Taman Sri Nibong RA Log

September 13, 2017

Langur Project Penang

Filed under: from the editor — mollyosc @ 4:31 pm


Calling for citizen observation on wildlife crossing!

呼唤民众的关注- 道路生态学!(中文翻译以下)


LPP is an outreach research project on the ecology, behaviour and road ecology of Trachypithecus obscurus for the development of a sustainable langur conservation in Penang.

LPP is currently working on the first road ecology project, “Road Ecology and Canopy Bridges for Arboreal Wildlife to Cope with Habitat Fragmentation in Penang” in Penang, to investigate the impact of roads toward the movement of langurs and other arboreal wildlife. Today, we are in phase 1 of the study, which is to identify the wildlife crossing hotspots.

Based on our up to 20 months of langur observation in Teluk Bahang, a particular troop of langurs there spent up to 15-20% of their time by the coastal line to forage. In order to move to the coastal beach area, the langurs would have to seek for connectivity trees (preferable choice, 72%), cable wires to cross (second option, 26%) from forested area to coastal line, which is divided by an asphalt road. Worst, they sometimes run across the road (2%), as there is no connected trees or cable wires. LPP has encountered and handled six langur road kill incidents since August 2016, and an electrocution incident of a Sunda slow loris.

Of cause, the above data is only applied to one single troop of langur and in Teluk Bahang region only, where we are currently still collecting data in other study sites to compare the arboreal wildlife road crossing behaviours. Besides the spectacled langurs, we have observed black giant squirrels, plantain squirrels, long-tailed macaques, Sunda colugo, other small rodents, and reptiles, often forage by the road and coastal line.

NOW, WE NEED YOU, PENANGITES’ HELP! – To gather more observation on wildlife crossing incidents. When you are driving around Penang and you see the above species of wildlife forage by the road, moving by the road, crossing the road, attempt to cross the road, OR any road kill incident- kindly drop us a private message on our Facebook page on 1) date, time & location 2) type of observation 3) species of wildlife 4) any photos or videos, additional note.

All the above information is able to help LPP in gathering all possible wildlife crossing hotspot area for our road ecology study, where we will be marking down potential coordinates for future work and monitoring to mitigate the impact of habitat fragmentation (roads) toward the ecology and behaviour of arboreal wildlife. More details on our road ecology study:


PLEASE SHARE THIS AS WIDELY AS POSSIBLE! Let’s all do our part in conserving and voicing out for the wildlife residents in Penang!




September 8, 2017

Penang International Green Carnival 2017

Filed under: from the editor — mollyosc @ 5:23 am



Penang International Green Carnival is the biggest platform for environmental education

in Northern Malaysia that presents green solutions, strategies and practices.

We reach out to more than 100,000 people through our pre-event and on-ground

activities with the participation of industries, communities and government.

Come together to raise environmental awareness, motivate people

to tackle climate change and create a net impact on fighting climate change.




September 3, 2017

eRezeki Workshop for working online

Filed under: from the editor — mollyosc @ 2:56 am

Link : eRezeki  Workshop PWDC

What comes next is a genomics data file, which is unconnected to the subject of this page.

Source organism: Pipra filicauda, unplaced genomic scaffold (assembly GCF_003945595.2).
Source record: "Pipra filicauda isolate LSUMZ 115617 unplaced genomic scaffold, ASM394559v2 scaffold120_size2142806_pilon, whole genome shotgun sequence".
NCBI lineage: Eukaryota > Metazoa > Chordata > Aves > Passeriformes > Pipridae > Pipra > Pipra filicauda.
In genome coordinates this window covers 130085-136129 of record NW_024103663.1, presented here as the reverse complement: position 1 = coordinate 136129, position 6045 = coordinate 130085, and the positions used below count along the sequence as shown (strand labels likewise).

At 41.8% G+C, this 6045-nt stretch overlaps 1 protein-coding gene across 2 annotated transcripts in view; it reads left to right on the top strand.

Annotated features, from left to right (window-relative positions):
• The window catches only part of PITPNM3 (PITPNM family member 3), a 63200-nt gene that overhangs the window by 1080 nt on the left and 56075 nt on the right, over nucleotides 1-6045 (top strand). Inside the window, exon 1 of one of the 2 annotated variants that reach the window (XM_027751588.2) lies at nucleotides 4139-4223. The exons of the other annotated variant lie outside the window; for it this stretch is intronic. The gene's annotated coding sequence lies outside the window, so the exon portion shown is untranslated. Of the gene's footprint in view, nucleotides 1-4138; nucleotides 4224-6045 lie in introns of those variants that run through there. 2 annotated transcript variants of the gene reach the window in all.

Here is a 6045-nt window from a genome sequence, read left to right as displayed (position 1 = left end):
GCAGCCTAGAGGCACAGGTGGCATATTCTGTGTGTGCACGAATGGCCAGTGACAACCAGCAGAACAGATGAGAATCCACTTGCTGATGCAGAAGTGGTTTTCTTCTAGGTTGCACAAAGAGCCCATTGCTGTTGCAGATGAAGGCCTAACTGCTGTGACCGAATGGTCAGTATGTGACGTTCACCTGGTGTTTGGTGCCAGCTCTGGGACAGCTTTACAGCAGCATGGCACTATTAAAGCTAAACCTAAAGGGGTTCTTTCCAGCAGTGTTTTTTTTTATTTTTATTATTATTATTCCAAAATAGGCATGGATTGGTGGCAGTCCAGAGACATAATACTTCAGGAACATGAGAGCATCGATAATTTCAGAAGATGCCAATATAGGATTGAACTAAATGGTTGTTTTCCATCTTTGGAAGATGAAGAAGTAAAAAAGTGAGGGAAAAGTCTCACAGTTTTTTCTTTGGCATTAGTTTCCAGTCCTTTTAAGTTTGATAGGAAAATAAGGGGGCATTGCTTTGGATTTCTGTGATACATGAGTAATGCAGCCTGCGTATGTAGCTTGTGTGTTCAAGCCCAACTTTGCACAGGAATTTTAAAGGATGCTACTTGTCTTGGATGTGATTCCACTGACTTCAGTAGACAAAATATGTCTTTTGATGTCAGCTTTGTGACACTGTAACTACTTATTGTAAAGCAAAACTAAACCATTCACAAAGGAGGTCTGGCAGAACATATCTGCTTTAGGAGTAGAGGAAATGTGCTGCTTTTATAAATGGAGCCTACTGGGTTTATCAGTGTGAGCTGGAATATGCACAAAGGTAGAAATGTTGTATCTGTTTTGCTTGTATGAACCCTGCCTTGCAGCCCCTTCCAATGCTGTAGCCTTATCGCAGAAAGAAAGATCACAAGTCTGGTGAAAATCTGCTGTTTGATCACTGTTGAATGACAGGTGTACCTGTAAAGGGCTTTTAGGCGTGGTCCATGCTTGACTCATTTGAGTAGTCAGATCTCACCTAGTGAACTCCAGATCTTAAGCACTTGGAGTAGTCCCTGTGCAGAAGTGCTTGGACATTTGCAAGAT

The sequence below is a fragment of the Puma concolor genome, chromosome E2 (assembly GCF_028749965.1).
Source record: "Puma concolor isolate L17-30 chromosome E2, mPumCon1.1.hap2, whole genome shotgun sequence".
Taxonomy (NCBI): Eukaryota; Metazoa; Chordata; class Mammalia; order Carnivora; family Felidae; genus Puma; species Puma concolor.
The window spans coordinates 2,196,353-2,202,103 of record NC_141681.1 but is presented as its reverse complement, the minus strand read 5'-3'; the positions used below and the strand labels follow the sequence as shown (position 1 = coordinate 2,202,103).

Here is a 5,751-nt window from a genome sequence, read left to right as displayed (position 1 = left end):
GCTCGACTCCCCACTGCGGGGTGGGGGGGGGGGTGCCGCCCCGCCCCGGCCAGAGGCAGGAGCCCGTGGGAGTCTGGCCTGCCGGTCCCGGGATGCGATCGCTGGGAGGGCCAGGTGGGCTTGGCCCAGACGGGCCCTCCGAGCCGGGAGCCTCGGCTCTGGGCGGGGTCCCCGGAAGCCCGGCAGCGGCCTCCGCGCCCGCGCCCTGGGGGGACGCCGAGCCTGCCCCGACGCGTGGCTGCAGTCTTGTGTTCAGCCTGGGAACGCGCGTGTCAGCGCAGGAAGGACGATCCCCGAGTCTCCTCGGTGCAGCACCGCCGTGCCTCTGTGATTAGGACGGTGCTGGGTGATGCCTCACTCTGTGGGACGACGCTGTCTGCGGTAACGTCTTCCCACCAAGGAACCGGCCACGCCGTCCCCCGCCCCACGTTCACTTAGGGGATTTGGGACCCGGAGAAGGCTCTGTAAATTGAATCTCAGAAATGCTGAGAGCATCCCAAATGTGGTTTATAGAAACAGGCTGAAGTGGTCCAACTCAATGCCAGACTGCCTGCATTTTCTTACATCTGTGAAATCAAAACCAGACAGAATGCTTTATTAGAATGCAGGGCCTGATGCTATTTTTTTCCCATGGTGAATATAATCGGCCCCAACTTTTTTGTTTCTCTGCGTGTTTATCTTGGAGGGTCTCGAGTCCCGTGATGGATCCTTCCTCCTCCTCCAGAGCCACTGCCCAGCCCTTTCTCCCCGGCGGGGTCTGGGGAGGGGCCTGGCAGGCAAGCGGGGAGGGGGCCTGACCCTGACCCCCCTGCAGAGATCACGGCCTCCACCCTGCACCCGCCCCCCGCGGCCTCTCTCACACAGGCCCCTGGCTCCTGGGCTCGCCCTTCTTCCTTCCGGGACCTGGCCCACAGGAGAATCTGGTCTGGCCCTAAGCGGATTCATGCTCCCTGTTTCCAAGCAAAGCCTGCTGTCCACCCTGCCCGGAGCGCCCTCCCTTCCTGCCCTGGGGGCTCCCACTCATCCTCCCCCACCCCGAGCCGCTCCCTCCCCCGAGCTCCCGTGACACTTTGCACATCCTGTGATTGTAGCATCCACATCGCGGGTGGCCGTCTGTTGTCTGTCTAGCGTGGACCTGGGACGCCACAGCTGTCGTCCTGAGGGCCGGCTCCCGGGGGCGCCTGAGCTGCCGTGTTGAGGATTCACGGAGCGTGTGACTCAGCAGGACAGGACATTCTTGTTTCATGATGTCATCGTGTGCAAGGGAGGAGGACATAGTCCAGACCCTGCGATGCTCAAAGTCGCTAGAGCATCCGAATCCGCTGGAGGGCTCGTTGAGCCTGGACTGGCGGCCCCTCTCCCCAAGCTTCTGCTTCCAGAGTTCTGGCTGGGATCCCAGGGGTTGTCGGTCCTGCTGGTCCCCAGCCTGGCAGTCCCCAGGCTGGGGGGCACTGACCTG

September 1, 2017

Triathlon Public Talk – Where to start

Filed under: from the editor — mollyosc @ 5:11 am

Silent Awareness Walk

Filed under: from the editor — mollyosc @ 5:07 am

August 22, 2017

Free Eye & Dental Screening

Filed under: from the editor — mollyosc @ 4:14 am

July 21, 2017

Human Trafficking : Increase Awareness Then What Next ?

Filed under: from the editor — mollyosc @ 3:30 pm

July 8, 2017

Penang Monthly Online – Free Reads

Filed under: from the editor — mollyosc @ 5:46 am


July Issue

Past Issues


Penang Monthly, the voice of Penang.

Penang Monthly endeavours to be the mouthpiece of Penang and an inspiring read for the curious Malaysian. A publication of Penang Institute, it aims to supply Penangites with information about significant issues in order to promote public participation, thus encouraging discussions about the various aspects of Penang’s fates and fortunes.

At the same time, we seek to profile Penang personalities who have contributed, sometimes in very unassuming but critical ways, to the reputation and wellbeing of the state, and to put the spotlight on ordinary Penangites who otherwise go unnoticed, but who nevertheless define the culture of the state in essential ways.

As Penang evolves, we would like to highlight its importance as a generator of culture, education, industry and cosmopolitan values – not just in our features, but also in in-depth analyses of the culture economy. We aspire to emphasise present trends in the arts, industry, politics and economics which affect the immediate future of the state and country.

On top of that, apart from our monthly socio-economic data section, we also provide a quarterly economic review, offering reliable socioeconomic data for the benefit of decision makers in government and the private sector.

An all-round read indeed.


More about Penang Institute:

Penang Institute is the public policy think tank of the state government of Penang. As a policy advisory body to the state government, Penang Institute seeks to spur bold thinking in the key areas of economics, socio-politics and sustainable development. Besides working closely with the state government, we collaborate with other international organisations such as the United Nations Development Programme and other non- governmental organisations.